The theme of the American Anthropological Association’s meeting this year was “Anthropology Matters!”. As usual, thousands of anthropologists from all over the world attended. Lale Yalçın-Heckmann gave a presentation in a panel organised by Antonio Maria Pusceddu and Giacomo Loperfido (both University of Barcelona and researchers of the ERC Research Project ‘Grassroots Economics,’ GRECO). The title of the panel was “‘Global North’ and ‘Global South’ Revisited: Putting Core-Periphery Relations in Context”. The aim was critically to assess the dichotomous construction of global power relations and offer ethnographically informed discussions of different scales of local power structures and differentiations. Yalçın-Heckmann discussed the development and expansion strategies of rose oil industrialists in her field site Isparta, exploring the inherent tensions in these strategies between local interests and economically dominant Western firms, and the new opportunities for both to expand to the periphery of the EU and the global south. She asked to what degree Islamic values and religious conservatism in public and economic life in the province of Isparta could be seen as offering conducive conditions and moral background for expansion. Other presenters at this panel included Miriam Driessen (Jesus College, Oxford) on the unintended consequences of Chinese migration to Ethiopia; Bronwyn Isaacs (Harvard) on the advertising industry and the reproduction of whiteness and middle class tastes; Anna Tuckett (LSE) on adult education and citizenship tests in the UK; Anne-Christine Trémon (University of Lausanne) on shifting cores and peripheries in Chinese diaspora contexts; and finally Giacomo Loperfido and Antonio Maria Pusceddu (both University of Barcelona) on Italian North-South dualism and the local embodiment of dual cultural typologies and their contestations. Jane Schneider brought out the common themes and arguments in an eloquent critical discussion.

Other  economic anthropological panels at this AAA meeting included one on ‘Embodying austerity in Europe’ convened by Susana Narotzky (University of Barcelona) and ‘Islam and economic theologies’ convened by David Henig (University of Kent) and Amira Mittermaier (University of Toronto). Among noteworthy themes raised (from the point of view of our REALEURASIA priorities) were emotional apects of austerity, and the theological roots of Muslim attitudes to gift giving and charity.

Conference: “Moral Economies, Work, Values and Economic Ethics” Wittenberg, 6th -9th December

Organized by Chris Hann, Sylvia Terpe and Lale Yalçın-Heckmann in Wittenberg, at the end of a year of celebrations to mark the 500th anniversary of the Reformation, this international conference was designed to involve all REALEURASIA researchers, together with a similar number of international presenters (selected via a competitive Call). We also invited several additional Discussants, and were delighted to renew contact with a number of scholars who have been supporters of the REALEURASIA project from the beginning. The keynote lecture on Wednesday 6th December was given by one of Germany’s outstanding intellectuals, Hans Joas (Humboldt University, Berlin). Following a Grußwort by Udo Sträter, long-serving Rector of the Martin Luther University of Halle-Wittenberg, Joas delivered an elegant digest of the theses of his new book, Die Macht des Heiligen (The Power of the Sacred). Central concepts and themes of Max Weber were taken up again the next morning by a Panel of distinguished German sociologists coordinated by Sylvia Terpe. A detailed account of these presentations and the questions they generated will be posted shortly at this blog by Terpe herself.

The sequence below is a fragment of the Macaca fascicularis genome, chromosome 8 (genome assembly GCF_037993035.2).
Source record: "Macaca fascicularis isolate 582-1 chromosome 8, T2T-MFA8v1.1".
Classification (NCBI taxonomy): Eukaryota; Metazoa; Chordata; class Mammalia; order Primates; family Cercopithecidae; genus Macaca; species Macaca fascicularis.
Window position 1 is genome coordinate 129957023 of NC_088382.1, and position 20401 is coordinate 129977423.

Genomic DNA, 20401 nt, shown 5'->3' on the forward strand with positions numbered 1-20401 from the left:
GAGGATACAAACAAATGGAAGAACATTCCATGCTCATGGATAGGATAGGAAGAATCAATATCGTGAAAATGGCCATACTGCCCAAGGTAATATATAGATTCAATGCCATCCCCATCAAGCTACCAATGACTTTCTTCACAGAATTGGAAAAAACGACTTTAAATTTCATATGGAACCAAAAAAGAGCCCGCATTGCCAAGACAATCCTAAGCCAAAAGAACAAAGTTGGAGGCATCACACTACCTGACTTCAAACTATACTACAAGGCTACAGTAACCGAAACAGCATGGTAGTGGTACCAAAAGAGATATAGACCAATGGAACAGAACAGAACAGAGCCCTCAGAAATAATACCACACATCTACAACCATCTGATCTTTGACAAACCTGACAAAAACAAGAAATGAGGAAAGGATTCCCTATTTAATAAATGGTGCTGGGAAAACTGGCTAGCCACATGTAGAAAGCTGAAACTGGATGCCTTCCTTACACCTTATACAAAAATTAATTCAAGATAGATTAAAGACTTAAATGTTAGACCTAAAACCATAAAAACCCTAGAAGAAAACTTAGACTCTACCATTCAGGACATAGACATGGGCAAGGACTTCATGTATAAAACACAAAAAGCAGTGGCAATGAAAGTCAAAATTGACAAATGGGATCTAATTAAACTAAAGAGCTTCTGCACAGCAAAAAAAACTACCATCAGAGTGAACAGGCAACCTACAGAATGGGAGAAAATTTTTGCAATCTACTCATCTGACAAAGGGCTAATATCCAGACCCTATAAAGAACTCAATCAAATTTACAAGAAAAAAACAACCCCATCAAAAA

The rest of the conference was dominated by presentations that foregrounded ethnography, most of them by anthropologists. Max Weber continued to figure prominently, both on account of The Protestant Ethic and in connection with his conceptualization of value spheres (the focus of Terpe’s theoretical work). Seven papers were given by the REALEURASIA doctoral students. Sudeshna Chaki, Ceren Deniz and Luca Szücs all addressed the dynamics of family businesses with reference to kinship, in the context of state economic policies designed to promote marketization policies. The influence of religious (moral) ideals played a more significant role in the presentations by Lizhou Hao and Laura Hornig. While Daria Tereshina showed how some Russian Orthodox priests are shifting away from their Church’s traditional antipathy toward market capitalism, Anne-Erita Berta outlined the historical impact of Lutheran Protestantism on Danish society, in which successful entrepreneurs nowadays endorse massive state redistribution and are more concerned that their children should inherit values of fairness and frugality, rather than wealth.

The papers given by external participants covered a huge range. Alongside the Weberian themes, the concept of moral economy featured prominently, from autonomous militarized districts in Myanmar to agribusiness in Israel and Cuba’s dual currency system. There was no consensus concerning how best to define and use the concept launched by British historian E.P. Thompson half a century ago. The REALEURASIA team was privileged to be offered a wealth of comparative materials and theoretical approaches. It is up to us to decide what use to make of them in the year ahead, as the individual projects draw to a close.

During the conference Chris Hann circulated the final proof of an article that will appear shortly in New Literary History.ii The timing of this contribution was fortuitous as it brings together the two outstanding figures of the “REALEURASIA Pantheon”, Max Weber and Jack Goody, as set out at the first major conference of the team more than two years ago (see Hann’s post of July 21st, 2015, written immediately after Goody’s passing).


i See Jason W. Moore, Capitalism in the Web of Life. Ecology and the Accumulation of Capital. London: Verso (2015); Chris Hann, “Social anthropology and the Anthropocene: micro and macro perspectives”. European Journal of Social Theory 20 (1): 183-96 (2017).

ii Chris Hann, „Making sense of Eurasia. Reflections on Max Weber and Jack Goody”. New Literary History 48: 685–699 (2017).